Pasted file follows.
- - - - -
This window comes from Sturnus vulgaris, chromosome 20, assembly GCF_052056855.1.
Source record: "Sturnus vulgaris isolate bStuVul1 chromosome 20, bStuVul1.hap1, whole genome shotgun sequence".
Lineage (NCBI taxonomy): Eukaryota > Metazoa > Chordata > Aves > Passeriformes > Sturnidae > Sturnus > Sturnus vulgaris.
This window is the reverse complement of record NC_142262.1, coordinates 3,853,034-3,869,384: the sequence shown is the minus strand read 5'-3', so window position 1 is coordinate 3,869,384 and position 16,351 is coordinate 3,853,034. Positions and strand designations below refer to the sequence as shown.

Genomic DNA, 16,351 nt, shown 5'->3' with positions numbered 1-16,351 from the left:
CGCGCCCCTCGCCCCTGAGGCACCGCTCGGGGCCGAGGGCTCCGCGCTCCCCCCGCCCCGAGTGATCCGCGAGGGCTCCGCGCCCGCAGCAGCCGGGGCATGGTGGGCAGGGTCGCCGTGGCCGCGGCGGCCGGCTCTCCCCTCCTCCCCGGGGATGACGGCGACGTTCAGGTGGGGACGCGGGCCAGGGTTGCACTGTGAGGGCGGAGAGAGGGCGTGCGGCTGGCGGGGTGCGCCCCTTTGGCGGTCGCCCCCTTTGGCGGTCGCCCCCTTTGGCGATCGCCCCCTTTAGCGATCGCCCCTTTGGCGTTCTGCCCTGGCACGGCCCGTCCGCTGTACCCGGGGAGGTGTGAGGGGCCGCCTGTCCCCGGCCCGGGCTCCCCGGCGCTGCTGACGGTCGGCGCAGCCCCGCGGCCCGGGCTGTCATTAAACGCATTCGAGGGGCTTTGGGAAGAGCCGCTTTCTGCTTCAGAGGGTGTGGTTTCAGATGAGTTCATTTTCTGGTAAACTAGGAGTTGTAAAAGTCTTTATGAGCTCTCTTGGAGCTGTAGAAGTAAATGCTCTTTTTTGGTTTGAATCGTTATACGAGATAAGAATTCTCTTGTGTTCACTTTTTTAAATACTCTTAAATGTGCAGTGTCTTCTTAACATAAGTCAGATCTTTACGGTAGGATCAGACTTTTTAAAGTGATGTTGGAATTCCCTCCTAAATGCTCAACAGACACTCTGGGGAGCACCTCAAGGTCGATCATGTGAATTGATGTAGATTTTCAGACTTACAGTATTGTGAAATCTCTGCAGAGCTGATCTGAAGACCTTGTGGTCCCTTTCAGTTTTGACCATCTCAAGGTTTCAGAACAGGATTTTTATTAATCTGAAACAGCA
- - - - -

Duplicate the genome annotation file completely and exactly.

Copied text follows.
This window comes from Sturnus vulgaris, chromosome 20, assembly GCF_052056855.1.
Source record: "Sturnus vulgaris isolate bStuVul1 chromosome 20, bStuVul1.hap1, whole genome shotgun sequence".
Lineage (NCBI taxonomy): Eukaryota > Metazoa > Chordata > Aves > Passeriformes > Sturnidae > Sturnus > Sturnus vulgaris.
This window is the reverse complement of record NC_142262.1, coordinates 3,853,034-3,869,384: the sequence shown is the minus strand read 5'-3', so window position 1 is coordinate 3,869,384 and position 16,351 is coordinate 3,853,034. Positions and strand designations below refer to the sequence as shown.

Genomic DNA, 16,351 nt, shown 5'->3' with positions numbered 1-16,351 from the left:
CGCGCCCCTCGCCCCTGAGGCACCGCTCGGGGCCGAGGGCTCCGCGCTCCCCCCGCCCCGAGTGATCCGCGAGGGCTCCGCGCCCGCAGCAGCCGGGGCATGGTGGGCAGGGTCGCCGTGGCCGCGGCGGCCGGCTCTCCCCTCCTCCCCGGGGATGACGGCGACGTTCAGGTGGGGACGCGGGCCAGGGTTGCACTGTGAGGGCGGAGAGAGGGCGTGCGGCTGGCGGGGTGCGCCCCTTTGGCGGTCGCCCCCTTTGGCGGTCGCCCCCTTTGGCGATCGCCCCCTTTAGCGATCGCCCCTTTGGCGTTCTGCCCTGGCACGGCCCGTCCGCTGTACCCGGGGAGGTGTGAGGGGCCGCCTGTCCCCGGCCCGGGCTCCCCGGCGCTGCTGACGGTCGGCGCAGCCCCGCGGCCCGGGCTGTCATTAAACGCATTCGAGGGGCTTTGGGAAGAGCCGCTTTCTGCTTCAGAGGGTGTGGTTTCAGATGAGTTCATTTTCTGGTAAACTAGGAGTTGTAAAAGTCTTTATGAGCTCTCTTGGAGCTGTAGAAGTAAATGCTCTTTTTTGGTTTGAATCGTTATACGAGATAAGAATTCTCTTGTGTTCACTTTTTTAAATACTCTTAAATGTGCAGTGTCTTCTTAACATAAGTCAGATCTTTACGGTAGGATCAGACTTTTTAAAGTGATGTTGGAATTCCCTCCTAAATGCTCAACAGACACTCTGGGGAGCACCTCAAGGTCGATCATGTGAATTGATGTAGATTTTCAGACTTACAGTATTGTGAAATCTCTGCAGAGCTGATCTGAAGACCTTGTGGTCCCTTTCAGTTTTGACCATCTCAAGGTTTCAGAACAGGATTTTTATTAATCTGAAACAGCA